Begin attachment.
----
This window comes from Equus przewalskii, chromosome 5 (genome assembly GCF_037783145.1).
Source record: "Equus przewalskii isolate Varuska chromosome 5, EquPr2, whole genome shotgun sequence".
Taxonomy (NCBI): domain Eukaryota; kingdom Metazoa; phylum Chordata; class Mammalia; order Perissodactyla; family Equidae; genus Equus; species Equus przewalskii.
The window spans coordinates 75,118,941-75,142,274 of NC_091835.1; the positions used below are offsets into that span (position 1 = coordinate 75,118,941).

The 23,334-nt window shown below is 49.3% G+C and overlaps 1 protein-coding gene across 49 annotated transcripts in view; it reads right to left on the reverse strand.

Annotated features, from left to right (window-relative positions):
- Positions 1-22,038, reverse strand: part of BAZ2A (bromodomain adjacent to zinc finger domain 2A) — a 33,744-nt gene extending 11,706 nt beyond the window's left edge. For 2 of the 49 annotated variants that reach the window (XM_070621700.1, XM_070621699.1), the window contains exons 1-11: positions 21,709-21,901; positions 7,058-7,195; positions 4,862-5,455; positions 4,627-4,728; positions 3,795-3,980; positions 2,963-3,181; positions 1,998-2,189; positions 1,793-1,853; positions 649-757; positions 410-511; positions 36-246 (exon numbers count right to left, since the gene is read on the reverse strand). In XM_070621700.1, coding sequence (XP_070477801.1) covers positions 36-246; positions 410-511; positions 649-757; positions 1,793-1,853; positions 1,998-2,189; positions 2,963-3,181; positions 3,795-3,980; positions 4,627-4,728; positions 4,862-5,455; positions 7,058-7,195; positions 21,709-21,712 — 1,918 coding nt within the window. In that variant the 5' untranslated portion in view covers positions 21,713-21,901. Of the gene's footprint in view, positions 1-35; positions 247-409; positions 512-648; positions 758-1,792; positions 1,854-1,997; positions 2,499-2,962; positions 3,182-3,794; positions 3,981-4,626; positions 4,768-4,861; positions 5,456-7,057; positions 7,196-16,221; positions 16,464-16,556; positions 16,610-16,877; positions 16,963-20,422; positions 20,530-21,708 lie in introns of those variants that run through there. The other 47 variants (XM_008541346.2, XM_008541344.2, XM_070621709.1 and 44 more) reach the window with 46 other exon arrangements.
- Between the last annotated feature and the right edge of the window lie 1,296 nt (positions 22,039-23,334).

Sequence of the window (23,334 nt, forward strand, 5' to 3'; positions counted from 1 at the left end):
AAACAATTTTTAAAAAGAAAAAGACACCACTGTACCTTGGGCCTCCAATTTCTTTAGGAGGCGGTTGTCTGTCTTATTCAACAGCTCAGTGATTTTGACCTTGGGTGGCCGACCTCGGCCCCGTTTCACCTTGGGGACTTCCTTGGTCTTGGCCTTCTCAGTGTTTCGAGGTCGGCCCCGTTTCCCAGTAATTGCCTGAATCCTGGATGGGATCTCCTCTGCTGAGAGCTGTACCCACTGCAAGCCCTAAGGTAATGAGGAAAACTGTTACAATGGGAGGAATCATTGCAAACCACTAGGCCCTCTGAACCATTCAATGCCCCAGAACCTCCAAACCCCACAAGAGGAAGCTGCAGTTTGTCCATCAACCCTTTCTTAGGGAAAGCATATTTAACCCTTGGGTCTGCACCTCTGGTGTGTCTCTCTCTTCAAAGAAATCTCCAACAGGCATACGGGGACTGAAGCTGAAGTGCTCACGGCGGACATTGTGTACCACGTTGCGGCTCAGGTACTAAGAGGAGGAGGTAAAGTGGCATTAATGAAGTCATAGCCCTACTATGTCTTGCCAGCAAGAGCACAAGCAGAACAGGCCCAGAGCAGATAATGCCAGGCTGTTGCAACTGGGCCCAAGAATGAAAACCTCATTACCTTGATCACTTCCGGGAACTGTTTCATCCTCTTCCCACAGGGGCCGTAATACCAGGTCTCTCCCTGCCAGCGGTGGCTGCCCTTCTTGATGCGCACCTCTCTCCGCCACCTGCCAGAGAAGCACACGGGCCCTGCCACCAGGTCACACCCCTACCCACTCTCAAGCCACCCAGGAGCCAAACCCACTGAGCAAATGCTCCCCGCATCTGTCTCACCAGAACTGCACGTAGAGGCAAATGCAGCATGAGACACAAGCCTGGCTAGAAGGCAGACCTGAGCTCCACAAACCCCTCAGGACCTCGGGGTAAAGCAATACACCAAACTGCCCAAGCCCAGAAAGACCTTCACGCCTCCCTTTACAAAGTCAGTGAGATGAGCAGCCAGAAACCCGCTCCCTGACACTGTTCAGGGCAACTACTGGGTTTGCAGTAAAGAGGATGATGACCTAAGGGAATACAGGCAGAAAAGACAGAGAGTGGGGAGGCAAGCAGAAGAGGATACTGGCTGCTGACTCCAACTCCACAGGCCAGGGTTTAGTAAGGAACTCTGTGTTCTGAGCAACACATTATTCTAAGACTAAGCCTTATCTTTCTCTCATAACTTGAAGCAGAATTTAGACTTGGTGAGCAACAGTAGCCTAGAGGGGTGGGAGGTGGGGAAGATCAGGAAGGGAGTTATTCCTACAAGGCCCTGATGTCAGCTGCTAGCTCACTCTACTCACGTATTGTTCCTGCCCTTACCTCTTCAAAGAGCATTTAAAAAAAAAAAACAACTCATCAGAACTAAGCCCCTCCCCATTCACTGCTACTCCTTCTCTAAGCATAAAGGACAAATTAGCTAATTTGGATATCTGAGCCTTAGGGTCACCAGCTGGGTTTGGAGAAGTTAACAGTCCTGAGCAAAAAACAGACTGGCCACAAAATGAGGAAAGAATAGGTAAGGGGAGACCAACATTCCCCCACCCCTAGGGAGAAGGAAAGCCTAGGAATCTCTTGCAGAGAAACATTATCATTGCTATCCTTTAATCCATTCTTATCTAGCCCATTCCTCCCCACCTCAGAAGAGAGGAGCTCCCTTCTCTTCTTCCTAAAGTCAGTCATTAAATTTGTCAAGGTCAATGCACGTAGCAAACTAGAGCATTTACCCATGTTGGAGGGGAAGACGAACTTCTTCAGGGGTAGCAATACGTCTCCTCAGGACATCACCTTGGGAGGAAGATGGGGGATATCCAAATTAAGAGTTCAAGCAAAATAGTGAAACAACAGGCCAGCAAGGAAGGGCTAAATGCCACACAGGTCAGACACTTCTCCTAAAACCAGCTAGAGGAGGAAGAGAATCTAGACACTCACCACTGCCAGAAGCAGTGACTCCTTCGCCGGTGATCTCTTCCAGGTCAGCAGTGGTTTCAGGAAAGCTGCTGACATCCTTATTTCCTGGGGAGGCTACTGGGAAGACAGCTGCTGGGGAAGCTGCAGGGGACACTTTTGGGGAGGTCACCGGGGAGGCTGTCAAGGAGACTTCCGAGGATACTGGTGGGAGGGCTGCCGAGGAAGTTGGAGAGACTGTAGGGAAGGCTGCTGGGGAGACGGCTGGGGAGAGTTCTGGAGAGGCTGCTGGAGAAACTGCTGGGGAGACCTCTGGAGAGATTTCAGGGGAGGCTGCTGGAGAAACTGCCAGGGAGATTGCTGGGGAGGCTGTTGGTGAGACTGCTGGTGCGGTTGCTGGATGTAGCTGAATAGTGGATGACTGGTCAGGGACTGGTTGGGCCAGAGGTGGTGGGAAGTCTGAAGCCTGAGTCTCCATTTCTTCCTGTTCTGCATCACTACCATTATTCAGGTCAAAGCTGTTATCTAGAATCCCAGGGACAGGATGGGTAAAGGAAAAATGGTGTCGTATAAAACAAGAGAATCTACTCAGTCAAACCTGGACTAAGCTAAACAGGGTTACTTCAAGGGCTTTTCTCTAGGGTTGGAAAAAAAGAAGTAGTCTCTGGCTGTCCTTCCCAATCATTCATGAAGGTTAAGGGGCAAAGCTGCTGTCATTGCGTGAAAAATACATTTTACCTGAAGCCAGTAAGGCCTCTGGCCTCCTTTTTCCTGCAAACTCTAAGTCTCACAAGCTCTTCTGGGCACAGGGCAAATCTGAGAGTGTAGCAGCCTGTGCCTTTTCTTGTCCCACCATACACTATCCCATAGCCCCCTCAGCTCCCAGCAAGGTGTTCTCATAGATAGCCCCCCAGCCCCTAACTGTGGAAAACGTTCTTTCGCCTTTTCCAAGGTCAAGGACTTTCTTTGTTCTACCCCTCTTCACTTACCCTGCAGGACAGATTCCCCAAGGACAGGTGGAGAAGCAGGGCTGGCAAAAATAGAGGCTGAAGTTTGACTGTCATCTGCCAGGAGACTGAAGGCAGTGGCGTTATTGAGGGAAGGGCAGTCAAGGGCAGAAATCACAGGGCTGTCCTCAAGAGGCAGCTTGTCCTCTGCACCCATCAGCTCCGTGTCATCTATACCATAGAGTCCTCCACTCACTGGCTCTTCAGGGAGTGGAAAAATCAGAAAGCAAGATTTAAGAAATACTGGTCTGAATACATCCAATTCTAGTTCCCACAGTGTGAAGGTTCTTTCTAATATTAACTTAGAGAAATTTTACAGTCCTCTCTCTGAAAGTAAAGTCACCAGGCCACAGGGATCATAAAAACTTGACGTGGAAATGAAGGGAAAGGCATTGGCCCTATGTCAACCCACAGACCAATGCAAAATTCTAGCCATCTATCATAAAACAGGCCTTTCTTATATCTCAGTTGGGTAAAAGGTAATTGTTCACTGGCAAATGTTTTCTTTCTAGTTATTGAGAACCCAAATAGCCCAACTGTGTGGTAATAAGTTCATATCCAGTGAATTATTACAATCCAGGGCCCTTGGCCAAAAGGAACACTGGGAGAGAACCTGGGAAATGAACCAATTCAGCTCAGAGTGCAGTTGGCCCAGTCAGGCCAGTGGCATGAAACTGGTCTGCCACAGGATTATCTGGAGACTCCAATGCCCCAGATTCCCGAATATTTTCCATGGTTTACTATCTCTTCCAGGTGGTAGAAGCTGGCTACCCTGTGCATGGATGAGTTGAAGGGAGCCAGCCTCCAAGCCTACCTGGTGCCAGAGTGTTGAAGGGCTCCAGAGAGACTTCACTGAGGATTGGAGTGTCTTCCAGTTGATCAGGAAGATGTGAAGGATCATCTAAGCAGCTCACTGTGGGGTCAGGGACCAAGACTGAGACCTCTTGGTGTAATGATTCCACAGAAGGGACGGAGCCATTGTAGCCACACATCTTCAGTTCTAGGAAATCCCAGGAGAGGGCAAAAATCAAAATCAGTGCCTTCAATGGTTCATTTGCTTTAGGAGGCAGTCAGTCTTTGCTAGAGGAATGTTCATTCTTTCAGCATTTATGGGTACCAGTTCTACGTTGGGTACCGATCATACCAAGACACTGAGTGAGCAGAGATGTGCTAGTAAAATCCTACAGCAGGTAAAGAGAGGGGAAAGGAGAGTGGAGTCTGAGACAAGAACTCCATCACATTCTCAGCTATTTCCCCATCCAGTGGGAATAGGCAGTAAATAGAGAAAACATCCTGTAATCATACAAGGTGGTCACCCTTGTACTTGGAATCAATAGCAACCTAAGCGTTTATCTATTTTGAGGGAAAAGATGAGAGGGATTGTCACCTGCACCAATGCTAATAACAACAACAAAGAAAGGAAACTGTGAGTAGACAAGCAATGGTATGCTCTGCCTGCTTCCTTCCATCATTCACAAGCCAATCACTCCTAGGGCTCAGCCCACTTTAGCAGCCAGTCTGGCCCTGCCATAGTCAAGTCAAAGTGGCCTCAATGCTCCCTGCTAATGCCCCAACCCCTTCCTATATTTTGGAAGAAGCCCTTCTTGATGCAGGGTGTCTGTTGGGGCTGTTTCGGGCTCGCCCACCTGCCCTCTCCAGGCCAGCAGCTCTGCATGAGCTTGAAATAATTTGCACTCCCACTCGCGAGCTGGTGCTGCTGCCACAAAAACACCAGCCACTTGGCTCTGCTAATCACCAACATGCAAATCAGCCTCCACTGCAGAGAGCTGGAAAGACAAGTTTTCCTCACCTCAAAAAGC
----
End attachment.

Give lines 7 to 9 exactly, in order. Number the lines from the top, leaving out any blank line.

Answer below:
- Positions 1-22,038, reverse strand: part of BAZ2A (bromodomain adjacent to zinc finger domain 2A) — a 33,744-nt gene extending 11,706 nt beyond the window's left edge. For 2 of the 49 annotated variants that reach the window (XM_070621700.1, XM_070621699.1), the window contains exons 1-11: positions 21,709-21,901; positions 7,058-7,195; positions 4,862-5,455; positions 4,627-4,728; positions 3,795-3,980; positions 2,963-3,181; positions 1,998-2,189; positions 1,793-1,853; positions 649-757; positions 410-511; positions 36-246 (exon numbers count right to left, since the gene is read on the reverse strand). In XM_070621700.1, coding sequence (XP_070477801.1) covers positions 36-246; positions 410-511; positions 649-757; positions 1,793-1,853; positions 1,998-2,189; positions 2,963-3,181; positions 3,795-3,980; positions 4,627-4,728; positions 4,862-5,455; positions 7,058-7,195; positions 21,709-21,712 — 1,918 coding nt within the window. In that variant the 5' untranslated portion in view covers positions 21,713-21,901. Of the gene's footprint in view, positions 1-35; positions 247-409; positions 512-648; positions 758-1,792; positions 1,854-1,997; positions 2,499-2,962; positions 3,182-3,794; positions 3,981-4,626; positions 4,768-4,861; positions 5,456-7,057; positions 7,196-16,221; positions 16,464-16,556; positions 16,610-16,877; positions 16,963-20,422; positions 20,530-21,708 lie in introns of those variants that run through there. The other 47 variants (XM_008541346.2, XM_008541344.2, XM_070621709.1 and 44 more) reach the window with 46 other exon arrangements.
- Between the last annotated feature and the right edge of the window lie 1,296 nt (positions 22,039-23,334).

Sequence of the window (23,334 nt, forward strand, 5' to 3'; positions counted from 1 at the left end):